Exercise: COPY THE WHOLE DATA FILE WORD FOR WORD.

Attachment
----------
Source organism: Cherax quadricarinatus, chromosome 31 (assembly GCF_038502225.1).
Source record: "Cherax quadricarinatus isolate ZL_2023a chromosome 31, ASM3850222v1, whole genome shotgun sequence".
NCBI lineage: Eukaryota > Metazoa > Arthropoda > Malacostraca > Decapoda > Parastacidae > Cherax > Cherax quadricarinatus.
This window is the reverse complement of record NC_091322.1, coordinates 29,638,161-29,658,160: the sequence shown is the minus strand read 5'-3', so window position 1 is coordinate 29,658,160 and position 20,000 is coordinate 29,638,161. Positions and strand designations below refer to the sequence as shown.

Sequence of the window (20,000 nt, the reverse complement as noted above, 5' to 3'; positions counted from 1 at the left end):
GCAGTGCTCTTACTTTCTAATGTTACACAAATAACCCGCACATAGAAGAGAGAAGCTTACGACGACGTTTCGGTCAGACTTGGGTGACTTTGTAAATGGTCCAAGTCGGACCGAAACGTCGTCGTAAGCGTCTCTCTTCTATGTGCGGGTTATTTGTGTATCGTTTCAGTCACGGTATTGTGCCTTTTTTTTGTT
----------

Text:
Source organism: Cherax quadricarinatus, chromosome 31 (assembly GCF_038502225.1).
Source record: "Cherax quadricarinatus isolate ZL_2023a chromosome 31, ASM3850222v1, whole genome shotgun sequence".
NCBI lineage: Eukaryota > Metazoa > Arthropoda > Malacostraca > Decapoda > Parastacidae > Cherax > Cherax quadricarinatus.
This window is the reverse complement of record NC_091322.1, coordinates 29,638,161-29,658,160: the sequence shown is the minus strand read 5'-3', so window position 1 is coordinate 29,658,160 and position 20,000 is coordinate 29,638,161. Positions and strand designations below refer to the sequence as shown.

Sequence of the window (20,000 nt, the reverse complement as noted above, 5' to 3'; positions counted from 1 at the left end):
GCAGTGCTCTTACTTTCTAATGTTACACAAATAACCCGCACATAGAAGAGAGAAGCTTACGACGACGTTTCGGTCAGACTTGGGTGACTTTGTAAATGGTCCAAGTCGGACCGAAACGTCGTCGTAAGCGTCTCTCTTCTATGTGCGGGTTATTTGTGTATCGTTTCAGTCACGGTATTGTGCCTTTTTTTTGTT